"It shall be the duty of every magistrate in criminal proceedings to k?ep a docket thereof as in civil cases. All recognizances taken under this title, together with a transcript of the proceedings, where the defendant is held to answer, shall b.e certified and retuJ]led forthwith to the clerk of the court at which the prisoner is to appear. The transcript shall contain an accurate bill of all the costs that have accrued, and the items composing the same."
Under section 1014 of the Revised Statutes of the United States ,it was the duty of the commissioner to follow the procedure pre· scribed by this section of the state statute, and for so doing he was entitled to the prescribed fees for such services. U. S. v. Ewing, 140 U. S. 142, 11 Sup. Ct. 743. In U. S. v. Barber, 140 U. S. 164, 167, 11 Sup. Ct. 751, the supreme court said:
"In most districts it is the habit of commissioners to send up the original proceedings before them,-a practice to which there seems to be no objection, conducing, as it does, to a diminution of expenses to the government; but, where the requirements of section 1014 are literally adhered to,' the expense of preparing such transcript Is a proper charge against the government."
3, 4. The commissioner is entitled to fees for writing out the testimony of witnesses in examinations had before him as an examining magistrate. In U. S. v. Ewing, 140 U. S. 142, 147, 11 Sup. Ct. 744, the supreme court said such a charge "is clearly allowable," and that writing out the testimony in such proceedings "is the general practice in every properly conducted commissioner's office." It is very important to the interests of the government that the testimony of the witnesses in these preliminary examinations should be reduced to writing, and sent up with the transcript of the proceedings. This is the only mode in which the district attorney, who seldom attends the examination before the commissioner, can acquire exact informa· tion as to the nature of the offense, ascertain the names of the material witnesses, and acquire a knowledge of the particular facts that can be proved by each. It has always been the practice of the commissioners in the district of Nebraska to write out and send up with the transcript of the proceedings before them the testimony of the witnesses, .and this practice has been approved and confirmed by the judgments and orders of the United States court in that district as often as the accounts of commissioners have come before the court for examination and approval. If a rule of court was essential to the validity of a charge for such services, the uniform and unvarying practice of the court and its officers in this regard for more than a quarter of a century has all the force and effect of a written rule of court on the subject. Bank v. Farwell, 6 C. C. A. 24, 56 Fed. 570. The judgment of the circuit court is affirmed.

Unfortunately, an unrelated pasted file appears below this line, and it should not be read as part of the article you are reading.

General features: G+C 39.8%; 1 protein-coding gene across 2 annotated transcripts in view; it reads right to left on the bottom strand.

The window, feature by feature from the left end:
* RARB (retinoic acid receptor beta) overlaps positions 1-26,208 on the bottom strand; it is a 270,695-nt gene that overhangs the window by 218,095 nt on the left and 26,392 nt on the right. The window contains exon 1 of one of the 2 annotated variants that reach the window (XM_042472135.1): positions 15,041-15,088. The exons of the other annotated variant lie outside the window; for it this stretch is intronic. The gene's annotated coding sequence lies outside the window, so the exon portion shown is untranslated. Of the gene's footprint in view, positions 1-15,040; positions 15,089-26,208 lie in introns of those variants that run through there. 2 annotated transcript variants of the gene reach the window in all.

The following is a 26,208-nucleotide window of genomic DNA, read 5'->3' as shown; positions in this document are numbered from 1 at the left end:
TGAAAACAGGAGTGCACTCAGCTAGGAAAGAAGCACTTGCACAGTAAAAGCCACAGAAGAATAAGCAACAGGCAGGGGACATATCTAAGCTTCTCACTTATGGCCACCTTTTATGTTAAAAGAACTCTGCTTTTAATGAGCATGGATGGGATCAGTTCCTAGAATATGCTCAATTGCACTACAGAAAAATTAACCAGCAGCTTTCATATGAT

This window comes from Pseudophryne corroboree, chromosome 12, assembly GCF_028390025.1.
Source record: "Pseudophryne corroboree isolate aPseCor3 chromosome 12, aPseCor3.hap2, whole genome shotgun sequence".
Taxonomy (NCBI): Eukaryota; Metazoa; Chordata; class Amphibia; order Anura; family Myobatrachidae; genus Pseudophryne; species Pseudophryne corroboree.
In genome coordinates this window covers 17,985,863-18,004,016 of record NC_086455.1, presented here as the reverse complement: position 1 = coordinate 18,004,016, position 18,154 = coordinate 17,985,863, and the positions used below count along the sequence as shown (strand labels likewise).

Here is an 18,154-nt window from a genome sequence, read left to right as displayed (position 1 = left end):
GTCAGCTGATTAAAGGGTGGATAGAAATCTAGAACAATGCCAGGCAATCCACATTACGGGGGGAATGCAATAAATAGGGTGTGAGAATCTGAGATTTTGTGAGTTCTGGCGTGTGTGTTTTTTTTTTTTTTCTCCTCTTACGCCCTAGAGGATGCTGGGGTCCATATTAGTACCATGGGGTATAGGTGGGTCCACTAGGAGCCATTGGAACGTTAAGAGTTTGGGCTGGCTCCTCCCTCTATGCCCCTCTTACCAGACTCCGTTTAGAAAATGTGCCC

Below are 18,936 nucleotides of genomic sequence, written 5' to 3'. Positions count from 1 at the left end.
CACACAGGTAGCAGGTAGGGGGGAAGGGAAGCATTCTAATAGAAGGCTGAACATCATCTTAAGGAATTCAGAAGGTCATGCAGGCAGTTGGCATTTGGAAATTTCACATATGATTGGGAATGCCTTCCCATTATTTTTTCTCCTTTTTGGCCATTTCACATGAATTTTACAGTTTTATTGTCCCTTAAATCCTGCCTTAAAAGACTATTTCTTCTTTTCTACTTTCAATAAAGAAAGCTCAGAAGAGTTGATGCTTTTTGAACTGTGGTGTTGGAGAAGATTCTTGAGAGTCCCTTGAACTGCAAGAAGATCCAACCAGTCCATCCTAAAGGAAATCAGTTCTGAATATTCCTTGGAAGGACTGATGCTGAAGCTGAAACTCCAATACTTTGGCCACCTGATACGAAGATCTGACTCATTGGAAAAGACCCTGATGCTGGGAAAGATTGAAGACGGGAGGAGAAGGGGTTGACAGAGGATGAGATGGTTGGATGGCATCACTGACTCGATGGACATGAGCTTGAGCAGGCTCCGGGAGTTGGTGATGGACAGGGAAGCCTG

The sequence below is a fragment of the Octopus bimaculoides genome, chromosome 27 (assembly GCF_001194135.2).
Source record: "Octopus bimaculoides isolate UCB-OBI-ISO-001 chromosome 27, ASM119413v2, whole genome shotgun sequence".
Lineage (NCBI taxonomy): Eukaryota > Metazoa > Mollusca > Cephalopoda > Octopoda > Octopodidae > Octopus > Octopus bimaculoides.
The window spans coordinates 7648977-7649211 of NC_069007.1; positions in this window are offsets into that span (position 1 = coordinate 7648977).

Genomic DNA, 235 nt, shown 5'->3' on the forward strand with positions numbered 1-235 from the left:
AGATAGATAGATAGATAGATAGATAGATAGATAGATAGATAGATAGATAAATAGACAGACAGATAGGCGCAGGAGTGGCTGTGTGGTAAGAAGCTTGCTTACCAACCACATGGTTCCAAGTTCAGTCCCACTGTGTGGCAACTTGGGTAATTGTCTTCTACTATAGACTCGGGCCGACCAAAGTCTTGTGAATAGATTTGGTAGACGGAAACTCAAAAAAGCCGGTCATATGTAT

UNITED STATES v. DUNDY. (CIrcuit Court of Appeals, Eighth Circuit. No. 743.
CLERKS OF COURT-SWEARII\G .JURIES-FEES.
A clerk of a United States district court is not entitled to fees for swearIng juries.
SAME-COPY OF INDICTMENT.
Except in capital cases, the clerk Is not entitled to fees for making copIes of indictments, or for affixing bis seal thereto, unless, by order ot court, he is required to furnish such copies.
SAME-DUPLICATE COPIES OF ORDERS.
T):J.e clerk is entitled to fees for making duplicate copies of orders of the court for payment of witnesses, but not for affixing his seal to certificates thereof. The United States is not liable to the clerk for services performed tor defendant in a criminal case.
SAME-SERVICES RENDERED DEFENDANT.